How did this “direct democracy” movement begin?
Yves, Founder and Co-Director of Missions Publiques, Co-Organiser of the Convention: It started in 2018 when the Yellow Vests movement demanded more “direct democracy” from the French government. In response, President Macron initiated a “Great National Debate” from which two key demands emerged on 8 April 2019. First, the need for stronger and faster measures to solve the environmental crisis. Then, and quite surprisingly, citizens demanded wider participation in existing bodies. They insisted on having greater involvement in existing decision-making bodies.
Two weeks later, President Macron delivered a speech and said he would launch a Citizens’ Convention on Climate. He undertook to respect the outcomes of the Convention. To have the highest level of the French Executive kick the process off like that was a memorable moment for us!
What role did the Economic, Social and Environmental Council play? What about the governance committee?
Judith, Co-Director of Missions Publiques and Co-Organizer of the Convention: Two months after the TV announcement by President Macron, the Prime Minister of France sent a letter to the President of the Economic, Social and Environmental Council – the CESE – the third chamber after the National Assembly and the Senate. It is where NGOs, trade unions and representatives from the economic sphere meet and discuss current affairs. The government is, by law, obliged to respond to proposals from the CESE, which then advises the government and parliament.
Today, a transformation is underway: this chamber will be converted into a chamber for citizens’ assemblies. The CESE will be the first official chamber in the world where citizens’ assemblies are included as part of the national legal landscape. Our intention is to carry out this process. Patrick Bernasconi, as President of the Chamber, received the formal mandate to organize the CCC and established an independent governance committee. This Committee was independent from the Government and aimed to preserve the Convention’s independence and respect its will.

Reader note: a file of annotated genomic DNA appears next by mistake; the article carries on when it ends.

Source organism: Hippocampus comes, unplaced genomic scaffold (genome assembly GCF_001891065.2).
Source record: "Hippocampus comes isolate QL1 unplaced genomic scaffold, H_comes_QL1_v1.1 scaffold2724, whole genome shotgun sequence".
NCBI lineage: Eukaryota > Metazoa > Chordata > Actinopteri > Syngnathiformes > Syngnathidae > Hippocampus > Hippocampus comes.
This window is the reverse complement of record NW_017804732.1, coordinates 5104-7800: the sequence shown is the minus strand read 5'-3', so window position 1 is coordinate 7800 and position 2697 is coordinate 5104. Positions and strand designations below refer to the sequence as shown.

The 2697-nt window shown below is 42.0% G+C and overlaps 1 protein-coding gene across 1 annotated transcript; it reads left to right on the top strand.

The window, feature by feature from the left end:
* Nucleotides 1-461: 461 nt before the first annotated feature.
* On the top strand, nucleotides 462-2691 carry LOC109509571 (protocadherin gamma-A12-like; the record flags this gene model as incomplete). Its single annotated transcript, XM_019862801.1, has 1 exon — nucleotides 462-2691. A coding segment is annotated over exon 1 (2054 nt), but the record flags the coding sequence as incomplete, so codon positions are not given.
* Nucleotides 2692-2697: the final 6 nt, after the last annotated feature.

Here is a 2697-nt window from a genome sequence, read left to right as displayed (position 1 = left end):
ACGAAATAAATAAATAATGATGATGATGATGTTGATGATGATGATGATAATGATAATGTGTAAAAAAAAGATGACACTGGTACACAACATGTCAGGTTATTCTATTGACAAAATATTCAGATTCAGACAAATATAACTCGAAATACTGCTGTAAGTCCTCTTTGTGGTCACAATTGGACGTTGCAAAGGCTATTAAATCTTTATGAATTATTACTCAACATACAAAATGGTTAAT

As this was a joint task, I would like to pay tribute to our whole team working on this experience. There were more than 15 moderators and facilitators in total, with Res publica and Eurogroup as our partners and co-organizers. The governance committee met every week for three hours to talk about the Convention, its impact on society and the media strategy. We, as designers and facilitators, were invited to the committee meeting to share our views and co-design the protocols of each session and the webinars (about one hundred 90–120 minute online meetings held in the intersessions with thematic groups and four full-day online sessions with the whole Convention).
“In my point of view, the main difficulty was establishing a proper balance between information and deliberation
Co-Director of Missions Publiques and Co-Organiser of the Convention
How were the citizens randomly chosen? How did you make sure they were representative of French society?
Yves: The priority was to find 150 citizens who would reflect the diversity of French society and who would be accepted by society. We had tried to randomly select citizens during the Grand Débat National but the method of automatically generating citizens’ telephone ? numbers was the method adopted for the CCC. This technique made it possible to reach people who are not on the electoral roll, including non-EU foreigners, underage citizens, etc.
What about the process?
Judith: Participants met seven times at three-day weekend gatherings in Paris during which we combined plenary sessions and sub-group sessions. In the subgroups, citizens elaborated on the proposals. The plenary sessions were to share knowledge with experts and the state of progress of the various subgroups. The five topics made a direct link between climate change and ordinary life: transportation & getting around, consumption, living & housing, production and work, and the food sector.